Matt Spetalnick on exclusive on U.S. diplomats accusing Tillerson of breaking child soldiers law
Earlier this month, Reuters reported exclusively that a group of about a dozen U.S. State Department officials had taken the unusual step of formally accusing Secretary of State Rex Tillerson of violating a federal law designed to stop foreign militaries from enlisting child soldiers. A confidential State Department “dissent” memo said Tillerson breached the Child Soldiers Prevention Act when he decided in June to exclude Iraq, Myanmar, and Afghanistan from a U.S. list of offenders in the use of child soldiers. This was despite the department publicly acknowledging that children were being conscripted in those countries and was also at odds with a unanimous recommendation some of the most senior diplomats, human rights officers and government’s own lawyers. In a Reuters Best: Journalist Spotlight Q&A, Matt Spetalnick offers a behind-the-scenes look at how he and Jason Szep landed the exclusive and, with help from bureaus in Afghanistan, Myanmar and Iraq and from Top News editor Ross Colvin in Washington, reported the deeper story.
Q: How did you and Jason score this exclusive?
A: It was a natural outgrowth of our recent in-depth reporting on human trafficking – the problem of modern slavery – which yielded a series of exclusives and deep-dive articles during Barack Obama’s second term. That included the forerunner to this story back in June when we broke the story of the omission of these three strategically important countries ahead of the State Department’s announcement of its annual list of offenders in the use of child soldiers.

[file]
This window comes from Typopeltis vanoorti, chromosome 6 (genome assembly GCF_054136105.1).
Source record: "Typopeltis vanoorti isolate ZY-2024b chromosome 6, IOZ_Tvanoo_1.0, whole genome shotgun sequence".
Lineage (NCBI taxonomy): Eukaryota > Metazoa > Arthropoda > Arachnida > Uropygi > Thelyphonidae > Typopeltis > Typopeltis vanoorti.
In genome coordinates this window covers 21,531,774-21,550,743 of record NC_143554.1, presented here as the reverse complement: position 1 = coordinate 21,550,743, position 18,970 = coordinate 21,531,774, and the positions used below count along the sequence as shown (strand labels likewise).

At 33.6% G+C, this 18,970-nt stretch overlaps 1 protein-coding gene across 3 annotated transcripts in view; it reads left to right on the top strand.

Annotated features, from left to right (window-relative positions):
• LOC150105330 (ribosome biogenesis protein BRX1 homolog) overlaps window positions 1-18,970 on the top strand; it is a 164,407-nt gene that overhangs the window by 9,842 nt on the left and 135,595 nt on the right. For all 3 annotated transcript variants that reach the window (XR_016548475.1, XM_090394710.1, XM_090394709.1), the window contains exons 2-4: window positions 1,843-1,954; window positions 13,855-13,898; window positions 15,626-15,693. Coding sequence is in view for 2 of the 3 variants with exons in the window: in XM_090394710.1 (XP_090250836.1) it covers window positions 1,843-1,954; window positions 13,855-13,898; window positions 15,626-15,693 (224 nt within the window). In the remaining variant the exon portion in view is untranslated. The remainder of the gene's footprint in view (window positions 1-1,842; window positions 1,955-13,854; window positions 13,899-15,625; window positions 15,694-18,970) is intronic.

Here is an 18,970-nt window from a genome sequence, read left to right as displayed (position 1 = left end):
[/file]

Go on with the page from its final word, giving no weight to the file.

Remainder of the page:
Q: What types of reporting was involved?
A: The critical component was gaining access to confidential documents that the State Department wanted to keep under wraps showing how Tillerson’s decision came about and the storm it created within the diplomatic ranks. This involved nurturing the right sources who also helped us tell the fuller story through their own experiences. What also enriched our coverage was leveraging Reuters global reach to bring in reporting from our colleagues in Asia and the Middle East.
Q: Why do you think this was an important story to tell our global readers and clients?
A: It’s rewarding whenever you can shed light on a problem as disturbing as the use of children on the battlefield. This story created a stir in Washington, including a 15-minute grilling of the State Department spokeswoman at the daily briefing. It also underscored tensions between Tillerson and veteran career diplomats at a time when some critics say the State Department is being hollowed out under the Trump administration.
Q: What makes you passionate about journalism?
A: Breaking news that sets the agenda, doing in-depth reporting, explaining American foreign policy to the outside world (even when it seems inexplicable) and in some cases maybe effecting positive change – tempered by the reality that even the most compelling stories often recede quickly from the radar screen.